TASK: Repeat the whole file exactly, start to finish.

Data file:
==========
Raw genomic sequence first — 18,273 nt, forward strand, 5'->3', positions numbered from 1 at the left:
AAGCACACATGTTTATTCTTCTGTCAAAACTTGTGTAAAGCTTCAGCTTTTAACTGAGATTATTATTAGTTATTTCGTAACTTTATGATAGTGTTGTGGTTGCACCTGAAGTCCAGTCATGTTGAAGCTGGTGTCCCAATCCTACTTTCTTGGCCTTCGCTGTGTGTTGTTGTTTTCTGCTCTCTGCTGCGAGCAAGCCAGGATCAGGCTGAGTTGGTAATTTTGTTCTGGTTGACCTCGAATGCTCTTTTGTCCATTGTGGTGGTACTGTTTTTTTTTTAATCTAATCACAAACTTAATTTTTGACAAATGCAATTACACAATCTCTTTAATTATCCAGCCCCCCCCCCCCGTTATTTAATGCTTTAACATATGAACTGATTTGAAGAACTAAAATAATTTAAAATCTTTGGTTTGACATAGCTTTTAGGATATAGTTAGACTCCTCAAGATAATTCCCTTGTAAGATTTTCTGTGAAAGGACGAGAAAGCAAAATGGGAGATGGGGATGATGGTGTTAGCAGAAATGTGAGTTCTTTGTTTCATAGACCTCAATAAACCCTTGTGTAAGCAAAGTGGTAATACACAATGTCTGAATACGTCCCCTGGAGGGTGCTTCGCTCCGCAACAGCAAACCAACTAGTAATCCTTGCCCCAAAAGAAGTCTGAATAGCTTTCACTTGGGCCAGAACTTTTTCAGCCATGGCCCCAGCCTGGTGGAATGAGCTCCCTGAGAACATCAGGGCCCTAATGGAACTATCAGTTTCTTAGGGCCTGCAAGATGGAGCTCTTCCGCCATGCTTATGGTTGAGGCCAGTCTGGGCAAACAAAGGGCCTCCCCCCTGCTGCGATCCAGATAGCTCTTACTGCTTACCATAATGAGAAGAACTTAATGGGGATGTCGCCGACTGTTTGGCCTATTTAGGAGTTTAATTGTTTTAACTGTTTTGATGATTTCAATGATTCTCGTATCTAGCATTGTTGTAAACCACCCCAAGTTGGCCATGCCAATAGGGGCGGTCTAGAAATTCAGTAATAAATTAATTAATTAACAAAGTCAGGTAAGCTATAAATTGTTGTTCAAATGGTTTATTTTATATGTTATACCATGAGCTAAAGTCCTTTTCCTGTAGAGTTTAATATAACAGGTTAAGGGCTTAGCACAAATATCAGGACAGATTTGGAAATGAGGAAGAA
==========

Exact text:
Raw genomic sequence first — 18,273 nt, forward strand, 5'->3', positions numbered from 1 at the left:
AAGCACACATGTTTATTCTTCTGTCAAAACTTGTGTAAAGCTTCAGCTTTTAACTGAGATTATTATTAGTTATTTCGTAACTTTATGATAGTGTTGTGGTTGCACCTGAAGTCCAGTCATGTTGAAGCTGGTGTCCCAATCCTACTTTCTTGGCCTTCGCTGTGTGTTGTTGTTTTCTGCTCTCTGCTGCGAGCAAGCCAGGATCAGGCTGAGTTGGTAATTTTGTTCTGGTTGACCTCGAATGCTCTTTTGTCCATTGTGGTGGTACTGTTTTTTTTTTAATCTAATCACAAACTTAATTTTTGACAAATGCAATTACACAATCTCTTTAATTATCCAGCCCCCCCCCCCCGTTATTTAATGCTTTAACATATGAACTGATTTGAAGAACTAAAATAATTTAAAATCTTTGGTTTGACATAGCTTTTAGGATATAGTTAGACTCCTCAAGATAATTCCCTTGTAAGATTTTCTGTGAAAGGACGAGAAAGCAAAATGGGAGATGGGGATGATGGTGTTAGCAGAAATGTGAGTTCTTTGTTTCATAGACCTCAATAAACCCTTGTGTAAGCAAAGTGGTAATACACAATGTCTGAATACGTCCCCTGGAGGGTGCTTCGCTCCGCAACAGCAAACCAACTAGTAATCCTTGCCCCAAAAGAAGTCTGAATAGCTTTCACTTGGGCCAGAACTTTTTCAGCCATGGCCCCAGCCTGGTGGAATGAGCTCCCTGAGAACATCAGGGCCCTAATGGAACTATCAGTTTCTTAGGGCCTGCAAGATGGAGCTCTTCCGCCATGCTTATGGTTGAGGCCAGTCTGGGCAAACAAAGGGCCTCCCCCCTGCTGCGATCCAGATAGCTCTTACTGCTTACCATAATGAGAAGAACTTAATGGGGATGTCGCCGACTGTTTGGCCTATTTAGGAGTTTAATTGTTTTAACTGTTTTGATGATTTCAATGATTCTCGTATCTAGCATTGTTGTAAACCACCCCAAGTTGGCCATGCCAATAGGGGCGGTCTAGAAATTCAGTAATAAATTAATTAATTAACAAAGTCAGGTAAGCTATAAATTGTTGTTCAAATGGTTTATTTTATATGTTATACCATGAGCTAAAGTCCTTTTCCTGTAGAGTTTAATATAACAGGTTAAGGGCTTAGCACAAATATCAGGACAGATTTGGAAATGAGGAAGAA